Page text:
The Legion is even more refreshing, providing Gamera with an adversary that is both interesting and threatening. Better still, Legion is a challenge, something Godzilla’s enemies never seem to be. Our two hundred foot Hero sustains many a bloody wound before triumphing over his foe. Forget the static, breath-weapon battles of the Heisei Godzilla-flicks: Gamera’s battles are kinetic and visceral grudge matches, much improved for the lack of rod-puppet Gaos.
Gamera 2 is made all the better by its brisk, even pacing. Director Kaneko seems to know exactly what we monster-lovers crave and what we abhor with passion. Don’t expect any convoluted Personal Interest sub-plots to crop up amongst our human characters. Nothing kills a kaiju movie faster, anyway. What Honami and Watarase do on their days off is irrelevant to the proceedings. Why should we care when giant insects are about to take over the world?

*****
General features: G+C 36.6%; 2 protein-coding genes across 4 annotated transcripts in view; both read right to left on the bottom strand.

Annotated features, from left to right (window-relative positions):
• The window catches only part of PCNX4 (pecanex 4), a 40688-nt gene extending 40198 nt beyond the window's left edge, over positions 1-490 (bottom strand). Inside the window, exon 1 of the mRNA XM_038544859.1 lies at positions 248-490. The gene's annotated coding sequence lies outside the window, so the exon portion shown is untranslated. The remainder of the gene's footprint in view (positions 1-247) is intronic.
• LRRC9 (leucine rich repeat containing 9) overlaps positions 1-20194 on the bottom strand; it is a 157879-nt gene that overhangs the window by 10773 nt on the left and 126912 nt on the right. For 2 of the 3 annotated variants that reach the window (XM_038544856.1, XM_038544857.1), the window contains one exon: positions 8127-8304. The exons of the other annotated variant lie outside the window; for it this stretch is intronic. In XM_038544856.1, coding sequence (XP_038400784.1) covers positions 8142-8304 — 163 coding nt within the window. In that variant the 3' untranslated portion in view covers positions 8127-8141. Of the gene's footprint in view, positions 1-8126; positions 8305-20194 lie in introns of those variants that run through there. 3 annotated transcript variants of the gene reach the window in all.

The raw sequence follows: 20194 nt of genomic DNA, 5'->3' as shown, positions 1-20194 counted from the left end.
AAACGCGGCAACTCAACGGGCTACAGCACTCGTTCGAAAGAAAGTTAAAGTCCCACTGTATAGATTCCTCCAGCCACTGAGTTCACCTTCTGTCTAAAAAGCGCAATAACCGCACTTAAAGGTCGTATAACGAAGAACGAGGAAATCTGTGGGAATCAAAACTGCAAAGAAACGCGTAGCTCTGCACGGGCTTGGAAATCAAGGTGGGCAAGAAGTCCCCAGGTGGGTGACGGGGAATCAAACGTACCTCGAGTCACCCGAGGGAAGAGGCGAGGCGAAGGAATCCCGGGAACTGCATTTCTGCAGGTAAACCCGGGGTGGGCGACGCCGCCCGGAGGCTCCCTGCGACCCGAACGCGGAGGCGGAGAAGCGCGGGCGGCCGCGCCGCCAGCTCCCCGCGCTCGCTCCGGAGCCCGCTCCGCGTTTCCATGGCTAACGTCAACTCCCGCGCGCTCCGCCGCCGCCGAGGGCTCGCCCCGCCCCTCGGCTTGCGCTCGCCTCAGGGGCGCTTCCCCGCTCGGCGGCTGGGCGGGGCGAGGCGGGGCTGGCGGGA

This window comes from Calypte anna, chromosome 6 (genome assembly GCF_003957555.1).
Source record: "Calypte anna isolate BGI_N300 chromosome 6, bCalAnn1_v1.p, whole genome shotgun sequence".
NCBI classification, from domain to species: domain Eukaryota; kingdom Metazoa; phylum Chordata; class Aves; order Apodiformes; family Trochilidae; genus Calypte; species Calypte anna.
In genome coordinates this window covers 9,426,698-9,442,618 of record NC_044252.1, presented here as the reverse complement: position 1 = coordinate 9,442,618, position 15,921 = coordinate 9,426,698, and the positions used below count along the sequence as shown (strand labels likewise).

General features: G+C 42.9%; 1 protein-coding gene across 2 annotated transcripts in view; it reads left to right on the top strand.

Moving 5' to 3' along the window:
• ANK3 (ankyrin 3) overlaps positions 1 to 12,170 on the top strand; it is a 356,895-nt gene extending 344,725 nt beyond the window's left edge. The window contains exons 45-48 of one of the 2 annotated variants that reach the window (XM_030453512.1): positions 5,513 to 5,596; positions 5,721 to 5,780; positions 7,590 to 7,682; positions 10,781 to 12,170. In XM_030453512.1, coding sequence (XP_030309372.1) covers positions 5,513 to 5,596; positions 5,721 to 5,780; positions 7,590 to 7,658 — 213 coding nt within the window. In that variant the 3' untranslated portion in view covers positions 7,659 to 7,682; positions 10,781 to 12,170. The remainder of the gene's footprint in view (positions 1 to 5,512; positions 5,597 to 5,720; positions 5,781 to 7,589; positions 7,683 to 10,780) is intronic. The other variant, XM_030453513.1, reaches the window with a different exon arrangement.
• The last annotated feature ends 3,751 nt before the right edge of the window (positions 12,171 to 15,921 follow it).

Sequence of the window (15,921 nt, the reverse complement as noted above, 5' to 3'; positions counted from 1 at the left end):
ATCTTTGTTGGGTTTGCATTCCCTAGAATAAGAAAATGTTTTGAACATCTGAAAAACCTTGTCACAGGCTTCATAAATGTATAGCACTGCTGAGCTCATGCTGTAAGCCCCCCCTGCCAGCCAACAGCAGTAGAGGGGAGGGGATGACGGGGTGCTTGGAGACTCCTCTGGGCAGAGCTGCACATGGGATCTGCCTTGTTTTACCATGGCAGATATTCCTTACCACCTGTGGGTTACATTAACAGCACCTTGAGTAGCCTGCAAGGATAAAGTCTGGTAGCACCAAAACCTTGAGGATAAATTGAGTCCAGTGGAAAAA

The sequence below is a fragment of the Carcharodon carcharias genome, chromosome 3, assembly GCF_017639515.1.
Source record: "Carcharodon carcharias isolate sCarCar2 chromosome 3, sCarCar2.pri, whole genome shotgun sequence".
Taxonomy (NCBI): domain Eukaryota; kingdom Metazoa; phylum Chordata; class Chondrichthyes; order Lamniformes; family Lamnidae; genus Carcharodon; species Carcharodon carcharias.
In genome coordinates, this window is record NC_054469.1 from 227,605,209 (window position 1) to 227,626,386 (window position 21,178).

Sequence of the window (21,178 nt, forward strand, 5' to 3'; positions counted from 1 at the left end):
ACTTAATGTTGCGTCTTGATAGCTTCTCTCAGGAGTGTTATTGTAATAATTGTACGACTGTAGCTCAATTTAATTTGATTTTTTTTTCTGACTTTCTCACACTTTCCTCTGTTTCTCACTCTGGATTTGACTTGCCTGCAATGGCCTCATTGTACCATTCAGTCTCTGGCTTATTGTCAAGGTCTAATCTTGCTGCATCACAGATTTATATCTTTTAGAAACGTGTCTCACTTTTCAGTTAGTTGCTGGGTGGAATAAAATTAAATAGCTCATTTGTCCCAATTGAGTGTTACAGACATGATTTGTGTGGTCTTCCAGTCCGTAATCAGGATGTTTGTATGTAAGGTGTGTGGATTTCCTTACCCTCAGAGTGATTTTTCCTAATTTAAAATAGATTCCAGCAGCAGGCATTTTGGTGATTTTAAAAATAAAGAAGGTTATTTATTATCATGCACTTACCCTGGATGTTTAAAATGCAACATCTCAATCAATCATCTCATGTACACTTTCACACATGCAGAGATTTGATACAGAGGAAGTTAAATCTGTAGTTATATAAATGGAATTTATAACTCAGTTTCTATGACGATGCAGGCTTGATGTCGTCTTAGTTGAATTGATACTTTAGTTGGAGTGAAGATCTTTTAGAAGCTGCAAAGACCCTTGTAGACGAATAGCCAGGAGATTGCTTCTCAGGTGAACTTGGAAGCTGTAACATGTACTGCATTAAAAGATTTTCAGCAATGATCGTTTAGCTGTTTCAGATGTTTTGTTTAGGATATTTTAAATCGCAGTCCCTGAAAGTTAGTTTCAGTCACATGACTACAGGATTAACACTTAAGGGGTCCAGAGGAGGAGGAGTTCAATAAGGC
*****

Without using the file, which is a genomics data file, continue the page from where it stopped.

Not that the humans are unimportant…far from it. Their scientific inquiries and expository dialogue showcase the depth of thought screenwriter Kazunori Ito put into the Legion, it’s biology, and the overall arc of the film. Rather than farting around with their petty, personal problems, Gamera 2‘s human cast becomes intimately involved with the warring megafauna. Because they take them seriously, we in the audience can take the Legion (and Gamera) seriously enough to overlook the few bad FX shots. At for once, the humans are necessary to the plot, opening up the door to Gamera’s eventual victory.
Of course this means some sacrifices have to be made…particularly in the area of character development. But so what? Instead of halting every ten minutes to ensure everyone has a proper Arc, Gamera 2 rolls right over you with a steady, drumming pace of the action films its so obviously meant to emulate. That’s head and shoulders above any movie released in the last year (or the last eight, for that matter). This film is an affirmation that, yes, giant monster movies can rock, and hard. It might just be the best giant monster movie to come out of the last decade. See also, Gamera 3.